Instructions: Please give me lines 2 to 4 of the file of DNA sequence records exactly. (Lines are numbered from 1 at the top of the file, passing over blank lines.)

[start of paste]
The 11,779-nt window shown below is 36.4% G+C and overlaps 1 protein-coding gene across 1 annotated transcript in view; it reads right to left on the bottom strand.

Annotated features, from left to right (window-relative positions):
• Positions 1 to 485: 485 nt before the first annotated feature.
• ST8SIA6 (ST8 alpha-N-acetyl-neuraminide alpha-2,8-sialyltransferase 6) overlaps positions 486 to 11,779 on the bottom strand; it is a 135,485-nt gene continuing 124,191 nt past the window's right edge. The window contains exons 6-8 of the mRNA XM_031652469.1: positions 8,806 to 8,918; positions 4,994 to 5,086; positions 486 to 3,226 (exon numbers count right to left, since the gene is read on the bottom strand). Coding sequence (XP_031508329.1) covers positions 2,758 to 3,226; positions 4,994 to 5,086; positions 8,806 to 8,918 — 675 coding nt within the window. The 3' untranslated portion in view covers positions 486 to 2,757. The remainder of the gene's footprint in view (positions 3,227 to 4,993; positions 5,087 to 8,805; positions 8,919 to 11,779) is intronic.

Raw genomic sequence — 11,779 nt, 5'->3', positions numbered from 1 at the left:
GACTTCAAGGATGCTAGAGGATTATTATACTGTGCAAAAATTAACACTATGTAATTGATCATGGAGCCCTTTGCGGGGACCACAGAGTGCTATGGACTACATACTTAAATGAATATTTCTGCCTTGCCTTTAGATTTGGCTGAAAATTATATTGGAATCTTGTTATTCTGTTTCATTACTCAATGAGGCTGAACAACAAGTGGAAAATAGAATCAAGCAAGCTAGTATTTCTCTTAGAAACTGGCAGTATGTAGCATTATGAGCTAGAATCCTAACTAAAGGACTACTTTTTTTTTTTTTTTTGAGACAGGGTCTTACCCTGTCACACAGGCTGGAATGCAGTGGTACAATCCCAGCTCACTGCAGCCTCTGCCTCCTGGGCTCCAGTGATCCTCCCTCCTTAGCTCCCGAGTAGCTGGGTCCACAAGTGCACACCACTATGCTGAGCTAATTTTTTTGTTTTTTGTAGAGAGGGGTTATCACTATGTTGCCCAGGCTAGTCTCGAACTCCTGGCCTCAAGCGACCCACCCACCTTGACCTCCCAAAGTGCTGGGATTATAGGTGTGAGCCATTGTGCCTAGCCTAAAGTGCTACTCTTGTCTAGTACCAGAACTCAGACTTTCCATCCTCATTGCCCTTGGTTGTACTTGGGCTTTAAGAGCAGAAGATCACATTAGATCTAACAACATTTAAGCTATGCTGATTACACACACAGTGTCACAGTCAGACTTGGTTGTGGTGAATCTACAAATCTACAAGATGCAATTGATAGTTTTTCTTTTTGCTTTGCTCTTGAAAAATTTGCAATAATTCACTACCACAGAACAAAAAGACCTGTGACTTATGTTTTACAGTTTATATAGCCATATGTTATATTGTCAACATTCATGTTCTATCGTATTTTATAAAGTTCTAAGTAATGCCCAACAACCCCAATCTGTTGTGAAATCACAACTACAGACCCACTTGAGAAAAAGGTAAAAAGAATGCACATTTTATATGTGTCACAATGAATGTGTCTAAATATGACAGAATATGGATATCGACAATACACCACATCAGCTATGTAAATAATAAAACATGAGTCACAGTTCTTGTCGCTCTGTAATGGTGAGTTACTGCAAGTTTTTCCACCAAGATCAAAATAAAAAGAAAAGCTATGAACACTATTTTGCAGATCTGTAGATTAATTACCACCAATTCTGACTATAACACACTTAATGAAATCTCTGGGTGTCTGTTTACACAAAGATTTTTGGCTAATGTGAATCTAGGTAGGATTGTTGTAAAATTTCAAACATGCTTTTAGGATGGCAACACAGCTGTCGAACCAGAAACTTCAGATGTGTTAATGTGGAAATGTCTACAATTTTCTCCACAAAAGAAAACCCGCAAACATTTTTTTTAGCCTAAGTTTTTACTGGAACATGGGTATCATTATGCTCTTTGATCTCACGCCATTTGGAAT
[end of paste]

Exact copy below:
Annotated features, from left to right (window-relative positions):
• Positions 1 to 485: 485 nt before the first annotated feature.
• ST8SIA6 (ST8 alpha-N-acetyl-neuraminide alpha-2,8-sialyltransferase 6) overlaps positions 486 to 11,779 on the bottom strand; it is a 135,485-nt gene continuing 124,191 nt past the window's right edge. The window contains exons 6-8 of the mRNA XM_031652469.1: positions 8,806 to 8,918; positions 4,994 to 5,086; positions 486 to 3,226 (exon numbers count right to left, since the gene is read on the bottom strand). Coding sequence (XP_031508329.1) covers positions 2,758 to 3,226; positions 4,994 to 5,086; positions 8,806 to 8,918 — 675 coding nt within the window. The 3' untranslated portion in view covers positions 486 to 2,757. The remainder of the gene's footprint in view (positions 3,227 to 4,993; positions 5,087 to 8,805; positions 8,919 to 11,779) is intronic.